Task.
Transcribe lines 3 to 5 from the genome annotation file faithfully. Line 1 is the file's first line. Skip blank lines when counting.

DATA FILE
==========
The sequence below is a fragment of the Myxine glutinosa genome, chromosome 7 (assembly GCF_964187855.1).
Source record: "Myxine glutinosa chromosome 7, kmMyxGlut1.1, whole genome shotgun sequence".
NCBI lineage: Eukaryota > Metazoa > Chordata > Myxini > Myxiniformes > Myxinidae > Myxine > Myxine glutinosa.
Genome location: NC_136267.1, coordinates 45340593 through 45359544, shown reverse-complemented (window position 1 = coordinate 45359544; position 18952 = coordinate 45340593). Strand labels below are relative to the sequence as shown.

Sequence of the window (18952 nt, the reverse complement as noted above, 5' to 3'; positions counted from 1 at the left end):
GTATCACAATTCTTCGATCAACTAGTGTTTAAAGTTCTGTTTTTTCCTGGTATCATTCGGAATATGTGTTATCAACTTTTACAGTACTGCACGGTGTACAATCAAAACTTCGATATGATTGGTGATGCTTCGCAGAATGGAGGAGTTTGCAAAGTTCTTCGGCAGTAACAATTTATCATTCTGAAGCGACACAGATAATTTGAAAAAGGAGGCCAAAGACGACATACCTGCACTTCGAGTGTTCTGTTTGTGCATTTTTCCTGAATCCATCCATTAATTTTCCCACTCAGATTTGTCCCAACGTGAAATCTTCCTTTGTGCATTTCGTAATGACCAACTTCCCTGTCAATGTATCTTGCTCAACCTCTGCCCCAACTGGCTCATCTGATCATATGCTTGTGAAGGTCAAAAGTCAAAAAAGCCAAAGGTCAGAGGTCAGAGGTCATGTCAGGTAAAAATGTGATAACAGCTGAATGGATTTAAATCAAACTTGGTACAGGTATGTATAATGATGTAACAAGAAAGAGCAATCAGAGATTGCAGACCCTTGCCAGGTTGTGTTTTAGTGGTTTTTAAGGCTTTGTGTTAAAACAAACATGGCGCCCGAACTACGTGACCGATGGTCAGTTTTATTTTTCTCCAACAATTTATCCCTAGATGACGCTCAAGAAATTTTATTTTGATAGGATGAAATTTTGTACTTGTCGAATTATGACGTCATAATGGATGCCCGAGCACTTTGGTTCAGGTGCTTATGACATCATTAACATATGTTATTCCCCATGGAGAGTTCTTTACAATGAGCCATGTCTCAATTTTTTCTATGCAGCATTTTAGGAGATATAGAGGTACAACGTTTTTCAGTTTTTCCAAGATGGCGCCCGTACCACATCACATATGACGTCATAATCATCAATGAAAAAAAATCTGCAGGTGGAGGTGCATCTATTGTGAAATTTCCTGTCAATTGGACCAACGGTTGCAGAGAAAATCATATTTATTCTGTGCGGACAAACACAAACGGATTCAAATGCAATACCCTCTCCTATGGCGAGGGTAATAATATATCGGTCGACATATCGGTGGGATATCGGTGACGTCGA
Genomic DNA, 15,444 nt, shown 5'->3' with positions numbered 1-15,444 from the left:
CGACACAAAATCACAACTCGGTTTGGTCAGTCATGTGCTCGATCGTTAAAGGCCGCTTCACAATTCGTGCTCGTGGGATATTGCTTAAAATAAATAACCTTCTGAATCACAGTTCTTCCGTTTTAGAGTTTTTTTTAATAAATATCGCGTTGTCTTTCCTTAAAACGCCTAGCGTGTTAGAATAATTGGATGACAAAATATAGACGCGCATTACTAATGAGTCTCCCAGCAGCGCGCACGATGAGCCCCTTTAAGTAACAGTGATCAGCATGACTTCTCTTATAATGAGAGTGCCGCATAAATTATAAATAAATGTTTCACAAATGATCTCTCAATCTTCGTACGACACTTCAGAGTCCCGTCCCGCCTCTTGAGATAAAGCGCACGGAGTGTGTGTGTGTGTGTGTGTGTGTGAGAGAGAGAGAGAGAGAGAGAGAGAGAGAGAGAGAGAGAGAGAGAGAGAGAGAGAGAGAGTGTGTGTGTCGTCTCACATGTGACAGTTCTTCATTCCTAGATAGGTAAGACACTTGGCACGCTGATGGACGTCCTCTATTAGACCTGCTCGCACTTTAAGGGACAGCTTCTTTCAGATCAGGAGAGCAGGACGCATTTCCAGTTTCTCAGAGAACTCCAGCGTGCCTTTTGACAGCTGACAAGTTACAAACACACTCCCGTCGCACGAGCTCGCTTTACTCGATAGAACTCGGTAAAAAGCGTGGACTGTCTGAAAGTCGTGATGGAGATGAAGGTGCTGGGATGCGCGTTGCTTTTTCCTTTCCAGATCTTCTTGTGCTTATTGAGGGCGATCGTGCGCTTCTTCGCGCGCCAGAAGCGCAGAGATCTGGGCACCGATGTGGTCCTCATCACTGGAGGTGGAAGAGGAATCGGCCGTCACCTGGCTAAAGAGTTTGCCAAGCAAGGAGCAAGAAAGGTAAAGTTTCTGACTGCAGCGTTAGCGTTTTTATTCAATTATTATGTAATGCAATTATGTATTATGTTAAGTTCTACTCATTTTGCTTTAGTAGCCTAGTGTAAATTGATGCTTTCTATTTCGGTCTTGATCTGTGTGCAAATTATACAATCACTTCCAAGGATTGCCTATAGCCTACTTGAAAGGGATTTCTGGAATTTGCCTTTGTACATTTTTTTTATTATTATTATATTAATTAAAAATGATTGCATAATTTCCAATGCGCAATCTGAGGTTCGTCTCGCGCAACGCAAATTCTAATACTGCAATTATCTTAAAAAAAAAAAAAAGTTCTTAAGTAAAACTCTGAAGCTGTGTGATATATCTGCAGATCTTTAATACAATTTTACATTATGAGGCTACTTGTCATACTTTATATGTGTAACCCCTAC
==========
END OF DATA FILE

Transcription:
NCBI lineage: Eukaryota > Metazoa > Chordata > Myxini > Myxiniformes > Myxinidae > Myxine > Myxine glutinosa.
Genome location: NC_136267.1, coordinates 45340593 through 45359544, shown reverse-complemented (window position 1 = coordinate 45359544; position 18952 = coordinate 45340593). Strand labels below are relative to the sequence as shown.

Sequence of the window (18952 nt, the reverse complement as noted above, 5' to 3'; positions counted from 1 at the left end):